So I have been waiting for a year for the Iphone 4s to come out so I can finally upgrade to a smartphone like the rest of the modern world. I order the phone online and get to the credit check/ID verification process, and the Sprint rep asks me, "What is the age range of Duong Lin, A, B, C or D?" "Excuse me?" I say. "I don't know anyone by that name. My name is 'John Lin' not 'Duong Lin'." Well, the rep replies, too bad you failed the test, you can re-apply in 2 months from now.
Of course, I ask to speak to the rep's supervisor. They say I can take the test again, but if I don't pass, I'm locked out from re-applying for 2 months. I cross my fingers and say okay. First question, previous city you lived in. Whew, no problem. Second question, previous street address I lived at. Again no problem. Third question, "What is the age range of Helen Lin, A, B, C or D?" I don't anyone by that name, and stupidly in hindsight, don't try to guess, although I would've had a 1 in 4 chance of getting the question right. So I'm locked out for 2 months. They tell me to check my credit reports and go down to the county courthouse to check my public records, because Sprint's computer system asks me random questions I'm supposed to know according to those public records.
I call Sprint's corporate office, because there must be some way around this red tape, right? After all, I *am* the person I'm claming to be, even though Sprint doesn't know that, and I freaking own my own home with a mortgage at Bank of America, have a car loan, etc.! I'm just trying to get a cell phone here, for chrissake!? I check these forums, and find out there are other people with the same problem I'm having, albeit a year or two ago. However, when I talk to the Sprint corporate office, there is no workaround in place, even though I'm willing to go in person to the nearest Sprint store and provide whatever documentation they need--U.S. passport, California driver license, social security card, copy of my mortgage or auto loan bill, etc! Trying to get a cell phone through Sprint is harder than getting a top-secret clearance! I can fly internationally, get a home loan for hundreds of thousands of dollars, much less auto loans or credit cards, but nope, not a $199 Sprint cell phone.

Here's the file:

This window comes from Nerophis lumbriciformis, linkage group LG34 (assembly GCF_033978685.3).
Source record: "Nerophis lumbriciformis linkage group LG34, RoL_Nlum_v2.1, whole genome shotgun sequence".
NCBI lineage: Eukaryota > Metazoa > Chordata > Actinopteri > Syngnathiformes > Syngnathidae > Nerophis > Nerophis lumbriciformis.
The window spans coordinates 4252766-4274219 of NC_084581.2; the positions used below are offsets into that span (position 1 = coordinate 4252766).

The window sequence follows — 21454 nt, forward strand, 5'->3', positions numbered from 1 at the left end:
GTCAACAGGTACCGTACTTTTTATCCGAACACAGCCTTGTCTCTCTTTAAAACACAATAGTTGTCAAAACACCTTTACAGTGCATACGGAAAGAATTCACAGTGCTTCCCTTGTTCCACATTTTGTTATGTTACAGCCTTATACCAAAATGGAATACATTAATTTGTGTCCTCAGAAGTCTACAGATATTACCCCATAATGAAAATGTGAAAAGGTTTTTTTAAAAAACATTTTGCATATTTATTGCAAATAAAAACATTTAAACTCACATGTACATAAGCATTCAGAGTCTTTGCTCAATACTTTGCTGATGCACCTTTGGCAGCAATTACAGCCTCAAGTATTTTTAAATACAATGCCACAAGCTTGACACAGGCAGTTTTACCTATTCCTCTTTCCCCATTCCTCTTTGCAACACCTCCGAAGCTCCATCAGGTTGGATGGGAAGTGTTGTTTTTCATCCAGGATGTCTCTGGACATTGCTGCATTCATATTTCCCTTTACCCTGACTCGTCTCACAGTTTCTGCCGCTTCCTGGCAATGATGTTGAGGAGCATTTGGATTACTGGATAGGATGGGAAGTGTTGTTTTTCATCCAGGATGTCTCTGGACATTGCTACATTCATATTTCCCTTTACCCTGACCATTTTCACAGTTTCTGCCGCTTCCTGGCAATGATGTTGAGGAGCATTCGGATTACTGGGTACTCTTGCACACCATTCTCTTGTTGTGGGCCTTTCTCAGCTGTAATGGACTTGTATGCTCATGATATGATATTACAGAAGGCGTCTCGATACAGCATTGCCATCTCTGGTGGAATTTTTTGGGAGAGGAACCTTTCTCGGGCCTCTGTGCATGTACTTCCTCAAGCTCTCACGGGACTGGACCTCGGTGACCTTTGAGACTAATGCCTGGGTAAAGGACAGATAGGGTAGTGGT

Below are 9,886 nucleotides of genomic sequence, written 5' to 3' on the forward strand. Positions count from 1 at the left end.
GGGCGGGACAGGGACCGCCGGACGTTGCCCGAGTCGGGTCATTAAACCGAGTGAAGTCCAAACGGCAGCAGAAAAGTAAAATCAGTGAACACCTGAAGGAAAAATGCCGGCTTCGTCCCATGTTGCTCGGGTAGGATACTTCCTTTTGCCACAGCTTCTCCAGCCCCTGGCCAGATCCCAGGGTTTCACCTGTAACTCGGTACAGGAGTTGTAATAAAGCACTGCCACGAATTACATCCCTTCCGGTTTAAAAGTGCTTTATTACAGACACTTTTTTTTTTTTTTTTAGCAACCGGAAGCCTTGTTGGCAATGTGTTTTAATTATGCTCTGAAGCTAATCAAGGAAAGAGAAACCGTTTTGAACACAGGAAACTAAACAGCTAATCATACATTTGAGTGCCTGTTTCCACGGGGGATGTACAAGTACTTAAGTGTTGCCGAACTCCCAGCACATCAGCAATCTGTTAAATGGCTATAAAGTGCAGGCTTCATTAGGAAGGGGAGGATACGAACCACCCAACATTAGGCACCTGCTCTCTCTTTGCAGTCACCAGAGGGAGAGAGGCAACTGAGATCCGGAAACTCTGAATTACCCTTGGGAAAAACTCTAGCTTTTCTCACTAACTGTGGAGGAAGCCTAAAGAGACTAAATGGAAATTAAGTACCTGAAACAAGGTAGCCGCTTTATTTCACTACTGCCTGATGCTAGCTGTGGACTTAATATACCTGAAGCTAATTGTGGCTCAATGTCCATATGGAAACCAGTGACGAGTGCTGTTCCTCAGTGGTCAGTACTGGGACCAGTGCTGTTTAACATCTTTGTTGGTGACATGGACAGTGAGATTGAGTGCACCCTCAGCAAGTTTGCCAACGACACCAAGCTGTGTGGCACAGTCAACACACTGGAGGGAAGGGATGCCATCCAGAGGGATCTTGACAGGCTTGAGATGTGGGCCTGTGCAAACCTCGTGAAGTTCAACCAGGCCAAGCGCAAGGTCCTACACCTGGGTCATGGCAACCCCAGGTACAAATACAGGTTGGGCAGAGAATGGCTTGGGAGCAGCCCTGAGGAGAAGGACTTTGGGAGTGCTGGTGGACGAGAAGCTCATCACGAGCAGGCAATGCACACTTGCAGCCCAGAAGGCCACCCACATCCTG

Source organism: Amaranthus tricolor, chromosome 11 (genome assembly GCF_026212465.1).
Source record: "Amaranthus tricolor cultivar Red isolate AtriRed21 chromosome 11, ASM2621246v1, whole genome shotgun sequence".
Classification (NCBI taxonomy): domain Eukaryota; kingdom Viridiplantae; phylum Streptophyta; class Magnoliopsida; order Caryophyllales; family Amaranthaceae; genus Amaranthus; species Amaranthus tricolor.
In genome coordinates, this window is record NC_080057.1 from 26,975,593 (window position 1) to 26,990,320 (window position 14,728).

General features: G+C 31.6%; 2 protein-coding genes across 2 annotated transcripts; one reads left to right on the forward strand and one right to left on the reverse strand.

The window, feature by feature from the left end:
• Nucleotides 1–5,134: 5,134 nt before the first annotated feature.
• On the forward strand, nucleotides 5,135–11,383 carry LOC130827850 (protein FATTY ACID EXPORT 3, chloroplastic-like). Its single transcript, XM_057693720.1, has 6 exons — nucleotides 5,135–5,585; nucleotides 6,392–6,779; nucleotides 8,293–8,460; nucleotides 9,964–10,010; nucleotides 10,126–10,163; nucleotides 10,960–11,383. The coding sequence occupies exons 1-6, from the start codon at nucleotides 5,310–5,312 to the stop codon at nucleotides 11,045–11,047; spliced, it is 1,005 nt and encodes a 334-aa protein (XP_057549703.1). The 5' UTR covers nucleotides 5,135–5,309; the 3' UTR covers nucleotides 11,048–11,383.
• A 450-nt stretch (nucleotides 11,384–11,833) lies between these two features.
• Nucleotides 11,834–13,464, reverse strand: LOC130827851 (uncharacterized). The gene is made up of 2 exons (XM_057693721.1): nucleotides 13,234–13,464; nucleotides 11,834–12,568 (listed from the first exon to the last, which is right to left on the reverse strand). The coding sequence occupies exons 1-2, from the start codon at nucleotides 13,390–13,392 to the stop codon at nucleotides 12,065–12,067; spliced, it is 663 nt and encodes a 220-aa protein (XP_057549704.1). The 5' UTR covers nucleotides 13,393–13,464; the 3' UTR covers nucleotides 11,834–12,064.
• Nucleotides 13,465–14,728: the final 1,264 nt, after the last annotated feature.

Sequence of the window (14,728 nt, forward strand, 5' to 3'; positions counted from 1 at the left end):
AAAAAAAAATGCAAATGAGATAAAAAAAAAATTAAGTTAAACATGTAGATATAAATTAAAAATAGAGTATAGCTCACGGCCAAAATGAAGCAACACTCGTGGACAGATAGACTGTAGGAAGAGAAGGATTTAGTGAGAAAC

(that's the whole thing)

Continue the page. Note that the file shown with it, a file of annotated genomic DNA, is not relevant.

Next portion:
I even got copies today of all three of my credit reports from Equifax, Experian and Trans Union. Everything is in order, and there is no mention of "Duong Lin" or "Helen Lin" on any of them. Ironically, in order to get those three reports, I had to answer random questions of the same sort Sprint asked, except each of those websites asked questions I knew and I was able to pass and get separate credit reports from all three. So I call shenanigans on Sprint's flawed credit check/ID verification system.
I guess I can bite the bullet and get an Iphone 4s through AT&T or Verizon, but their plans are more expensive than Sprint's, plus there is no unlimited data plan available which I really want. Or I can wait another 2 months and re-apply with Sprint, but if I have the same bad luck, one of the three questions might again be about someone I don't know, and I'll be locked out for another 2 months and have waited on getting the Iphone 4s for nothing.